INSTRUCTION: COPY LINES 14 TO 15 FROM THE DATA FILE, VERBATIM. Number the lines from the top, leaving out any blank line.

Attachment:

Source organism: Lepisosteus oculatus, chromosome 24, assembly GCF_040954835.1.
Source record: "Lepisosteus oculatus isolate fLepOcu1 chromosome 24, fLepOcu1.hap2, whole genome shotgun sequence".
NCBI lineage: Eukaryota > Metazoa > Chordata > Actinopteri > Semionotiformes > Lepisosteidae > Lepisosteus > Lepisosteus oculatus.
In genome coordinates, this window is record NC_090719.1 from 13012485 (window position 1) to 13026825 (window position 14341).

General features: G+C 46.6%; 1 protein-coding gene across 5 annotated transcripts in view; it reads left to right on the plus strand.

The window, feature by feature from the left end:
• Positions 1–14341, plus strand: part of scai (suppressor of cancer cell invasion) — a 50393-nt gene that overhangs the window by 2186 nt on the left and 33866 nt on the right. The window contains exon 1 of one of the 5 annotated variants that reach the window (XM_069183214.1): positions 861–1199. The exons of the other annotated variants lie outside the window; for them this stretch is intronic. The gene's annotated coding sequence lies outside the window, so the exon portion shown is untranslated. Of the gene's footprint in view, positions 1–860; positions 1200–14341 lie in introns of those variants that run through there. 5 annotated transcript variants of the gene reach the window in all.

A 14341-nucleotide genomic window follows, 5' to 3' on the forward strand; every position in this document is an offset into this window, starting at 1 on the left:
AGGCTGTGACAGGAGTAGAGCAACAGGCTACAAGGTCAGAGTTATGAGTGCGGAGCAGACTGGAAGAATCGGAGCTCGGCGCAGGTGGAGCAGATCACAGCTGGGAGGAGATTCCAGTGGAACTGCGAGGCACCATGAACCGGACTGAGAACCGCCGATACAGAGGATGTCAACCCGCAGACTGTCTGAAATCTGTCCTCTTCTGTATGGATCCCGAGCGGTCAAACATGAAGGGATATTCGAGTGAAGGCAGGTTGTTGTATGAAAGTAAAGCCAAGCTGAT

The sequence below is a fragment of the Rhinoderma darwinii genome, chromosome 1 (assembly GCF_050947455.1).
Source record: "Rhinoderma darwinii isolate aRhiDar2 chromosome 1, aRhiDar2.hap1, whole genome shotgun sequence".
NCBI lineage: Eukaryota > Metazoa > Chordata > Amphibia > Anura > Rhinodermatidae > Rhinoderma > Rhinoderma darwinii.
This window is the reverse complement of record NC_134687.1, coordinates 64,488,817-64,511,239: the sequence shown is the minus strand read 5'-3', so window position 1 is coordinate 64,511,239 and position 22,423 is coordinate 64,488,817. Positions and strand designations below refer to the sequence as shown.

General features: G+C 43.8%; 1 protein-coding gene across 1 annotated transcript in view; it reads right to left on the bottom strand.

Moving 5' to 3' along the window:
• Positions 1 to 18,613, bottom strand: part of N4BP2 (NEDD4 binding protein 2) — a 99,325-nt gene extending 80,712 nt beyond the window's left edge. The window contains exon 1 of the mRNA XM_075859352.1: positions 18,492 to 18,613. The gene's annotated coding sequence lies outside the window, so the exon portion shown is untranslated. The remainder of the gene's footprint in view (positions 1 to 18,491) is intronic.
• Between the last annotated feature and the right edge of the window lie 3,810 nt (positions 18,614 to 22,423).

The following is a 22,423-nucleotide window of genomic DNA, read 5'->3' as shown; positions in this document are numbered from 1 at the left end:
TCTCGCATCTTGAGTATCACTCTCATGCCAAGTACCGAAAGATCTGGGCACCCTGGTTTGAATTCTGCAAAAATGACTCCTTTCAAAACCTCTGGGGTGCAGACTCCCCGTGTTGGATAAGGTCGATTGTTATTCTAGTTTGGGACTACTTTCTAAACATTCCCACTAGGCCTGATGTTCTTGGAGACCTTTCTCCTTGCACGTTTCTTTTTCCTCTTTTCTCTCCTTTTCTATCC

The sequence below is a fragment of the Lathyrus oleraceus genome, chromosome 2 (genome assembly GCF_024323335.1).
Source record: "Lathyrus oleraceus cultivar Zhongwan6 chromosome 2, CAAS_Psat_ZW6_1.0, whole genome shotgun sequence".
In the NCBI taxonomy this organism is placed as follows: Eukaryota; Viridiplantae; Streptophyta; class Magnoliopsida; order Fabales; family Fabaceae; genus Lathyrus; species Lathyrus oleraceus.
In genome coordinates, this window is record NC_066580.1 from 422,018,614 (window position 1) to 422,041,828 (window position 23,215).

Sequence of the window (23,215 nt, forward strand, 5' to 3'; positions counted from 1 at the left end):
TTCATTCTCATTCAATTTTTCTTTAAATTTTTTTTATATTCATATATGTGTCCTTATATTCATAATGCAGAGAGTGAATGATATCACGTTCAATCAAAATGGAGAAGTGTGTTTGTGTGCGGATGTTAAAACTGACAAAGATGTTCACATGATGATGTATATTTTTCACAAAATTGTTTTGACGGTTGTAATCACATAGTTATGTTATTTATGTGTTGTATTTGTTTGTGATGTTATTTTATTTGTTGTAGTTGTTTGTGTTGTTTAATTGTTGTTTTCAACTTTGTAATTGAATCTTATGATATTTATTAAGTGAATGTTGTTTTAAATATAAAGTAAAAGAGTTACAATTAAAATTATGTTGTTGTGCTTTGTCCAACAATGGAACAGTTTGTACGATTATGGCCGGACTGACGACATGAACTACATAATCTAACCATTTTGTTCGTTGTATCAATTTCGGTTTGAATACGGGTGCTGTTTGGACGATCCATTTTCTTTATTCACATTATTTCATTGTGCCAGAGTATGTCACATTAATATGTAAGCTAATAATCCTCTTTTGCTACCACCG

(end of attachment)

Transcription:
General features: G+C 43.8%; 1 protein-coding gene across 1 annotated transcript in view; it reads right to left on the bottom strand.

Moving 5' to 3' along the window: